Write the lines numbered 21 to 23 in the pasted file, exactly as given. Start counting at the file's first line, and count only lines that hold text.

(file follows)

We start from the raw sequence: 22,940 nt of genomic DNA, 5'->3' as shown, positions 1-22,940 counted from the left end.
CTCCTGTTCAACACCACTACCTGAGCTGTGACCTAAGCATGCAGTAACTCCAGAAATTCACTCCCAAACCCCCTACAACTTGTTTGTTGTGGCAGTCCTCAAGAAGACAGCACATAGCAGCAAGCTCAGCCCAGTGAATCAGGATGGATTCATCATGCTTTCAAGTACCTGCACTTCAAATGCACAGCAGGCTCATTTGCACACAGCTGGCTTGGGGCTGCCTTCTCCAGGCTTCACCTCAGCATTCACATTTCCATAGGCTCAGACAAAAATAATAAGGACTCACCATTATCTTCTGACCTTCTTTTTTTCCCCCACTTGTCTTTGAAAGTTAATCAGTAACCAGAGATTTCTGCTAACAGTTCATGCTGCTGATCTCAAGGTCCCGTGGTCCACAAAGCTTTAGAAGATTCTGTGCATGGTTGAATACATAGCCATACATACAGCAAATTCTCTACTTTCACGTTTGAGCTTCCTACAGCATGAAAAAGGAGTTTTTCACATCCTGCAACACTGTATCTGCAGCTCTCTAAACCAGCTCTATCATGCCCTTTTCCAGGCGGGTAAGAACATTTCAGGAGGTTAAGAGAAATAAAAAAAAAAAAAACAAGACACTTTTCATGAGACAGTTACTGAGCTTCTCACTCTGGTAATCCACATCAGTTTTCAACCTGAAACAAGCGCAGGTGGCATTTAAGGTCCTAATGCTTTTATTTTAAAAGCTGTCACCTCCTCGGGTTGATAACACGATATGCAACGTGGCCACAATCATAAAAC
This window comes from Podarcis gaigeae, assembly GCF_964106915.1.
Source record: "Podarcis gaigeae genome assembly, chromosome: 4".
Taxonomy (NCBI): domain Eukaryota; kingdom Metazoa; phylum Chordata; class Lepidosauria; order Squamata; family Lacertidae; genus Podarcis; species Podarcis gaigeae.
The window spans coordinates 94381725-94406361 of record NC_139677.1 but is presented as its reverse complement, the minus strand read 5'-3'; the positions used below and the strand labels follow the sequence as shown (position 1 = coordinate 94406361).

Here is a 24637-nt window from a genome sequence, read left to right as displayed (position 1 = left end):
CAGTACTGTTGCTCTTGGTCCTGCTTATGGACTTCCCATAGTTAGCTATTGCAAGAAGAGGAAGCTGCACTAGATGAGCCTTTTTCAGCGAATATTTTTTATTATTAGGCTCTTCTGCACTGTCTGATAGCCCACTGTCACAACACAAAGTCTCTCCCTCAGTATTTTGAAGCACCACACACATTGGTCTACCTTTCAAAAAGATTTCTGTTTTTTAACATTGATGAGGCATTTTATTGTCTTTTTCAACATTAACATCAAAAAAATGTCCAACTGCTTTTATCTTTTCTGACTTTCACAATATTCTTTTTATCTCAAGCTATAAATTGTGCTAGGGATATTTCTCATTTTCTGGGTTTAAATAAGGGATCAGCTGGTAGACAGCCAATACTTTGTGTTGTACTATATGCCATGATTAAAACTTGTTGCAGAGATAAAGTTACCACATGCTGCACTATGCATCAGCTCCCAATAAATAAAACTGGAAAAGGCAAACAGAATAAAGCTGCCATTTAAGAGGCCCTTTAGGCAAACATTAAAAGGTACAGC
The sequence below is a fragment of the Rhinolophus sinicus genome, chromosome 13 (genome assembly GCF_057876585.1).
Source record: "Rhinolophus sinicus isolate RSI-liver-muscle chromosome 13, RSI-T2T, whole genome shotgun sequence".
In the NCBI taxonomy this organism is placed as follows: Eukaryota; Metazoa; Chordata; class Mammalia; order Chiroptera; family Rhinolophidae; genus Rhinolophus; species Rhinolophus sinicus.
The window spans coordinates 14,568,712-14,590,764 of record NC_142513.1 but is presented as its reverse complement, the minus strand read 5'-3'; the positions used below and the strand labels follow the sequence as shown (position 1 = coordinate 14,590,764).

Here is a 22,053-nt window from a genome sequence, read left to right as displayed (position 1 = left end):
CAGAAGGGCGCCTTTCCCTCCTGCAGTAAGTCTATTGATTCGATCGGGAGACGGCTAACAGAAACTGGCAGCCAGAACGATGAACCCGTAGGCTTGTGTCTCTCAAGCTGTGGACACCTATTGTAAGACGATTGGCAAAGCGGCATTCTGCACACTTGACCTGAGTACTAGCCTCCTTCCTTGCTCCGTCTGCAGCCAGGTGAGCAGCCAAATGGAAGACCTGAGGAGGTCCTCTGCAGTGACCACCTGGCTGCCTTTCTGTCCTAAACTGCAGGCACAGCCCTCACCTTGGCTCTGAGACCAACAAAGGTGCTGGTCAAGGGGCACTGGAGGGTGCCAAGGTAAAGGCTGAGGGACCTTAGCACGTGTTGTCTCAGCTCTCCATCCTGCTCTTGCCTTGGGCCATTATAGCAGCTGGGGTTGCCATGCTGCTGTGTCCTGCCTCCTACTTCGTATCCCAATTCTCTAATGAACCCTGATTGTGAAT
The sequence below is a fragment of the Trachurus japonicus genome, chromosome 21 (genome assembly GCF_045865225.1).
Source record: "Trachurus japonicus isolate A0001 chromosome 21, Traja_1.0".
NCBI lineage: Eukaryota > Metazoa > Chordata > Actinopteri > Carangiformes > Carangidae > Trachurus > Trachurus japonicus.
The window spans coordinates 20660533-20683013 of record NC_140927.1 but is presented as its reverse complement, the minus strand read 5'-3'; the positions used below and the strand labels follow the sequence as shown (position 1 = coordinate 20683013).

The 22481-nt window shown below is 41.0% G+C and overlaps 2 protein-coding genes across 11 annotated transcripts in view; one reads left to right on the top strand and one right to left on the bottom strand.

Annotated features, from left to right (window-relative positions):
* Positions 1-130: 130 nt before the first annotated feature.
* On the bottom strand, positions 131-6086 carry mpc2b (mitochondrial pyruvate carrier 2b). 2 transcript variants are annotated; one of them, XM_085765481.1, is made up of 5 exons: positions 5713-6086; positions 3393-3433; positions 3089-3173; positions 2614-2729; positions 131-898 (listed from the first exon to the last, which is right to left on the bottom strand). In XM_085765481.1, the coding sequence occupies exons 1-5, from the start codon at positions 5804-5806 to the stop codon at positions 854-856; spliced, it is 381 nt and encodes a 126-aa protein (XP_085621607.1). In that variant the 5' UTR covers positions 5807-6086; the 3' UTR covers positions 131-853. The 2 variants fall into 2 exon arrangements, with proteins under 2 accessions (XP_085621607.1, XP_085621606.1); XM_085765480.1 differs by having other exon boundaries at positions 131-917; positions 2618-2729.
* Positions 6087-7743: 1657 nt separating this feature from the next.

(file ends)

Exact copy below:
* Positions 1-130: 130 nt before the first annotated feature.
* On the bottom strand, positions 131-6086 carry mpc2b (mitochondrial pyruvate carrier 2b). 2 transcript variants are annotated; one of them, XM_085765481.1, is made up of 5 exons: positions 5713-6086; positions 3393-3433; positions 3089-3173; positions 2614-2729; positions 131-898 (listed from the first exon to the last, which is right to left on the bottom strand). In XM_085765481.1, the coding sequence occupies exons 1-5, from the start codon at positions 5804-5806 to the stop codon at positions 854-856; spliced, it is 381 nt and encodes a 126-aa protein (XP_085621607.1). In that variant the 5' UTR covers positions 5807-6086; the 3' UTR covers positions 131-853. The 2 variants fall into 2 exon arrangements, with proteins under 2 accessions (XP_085621607.1, XP_085621606.1); XM_085765480.1 differs by having other exon boundaries at positions 131-917; positions 2618-2729.
* Positions 6087-7743: 1657 nt separating this feature from the next.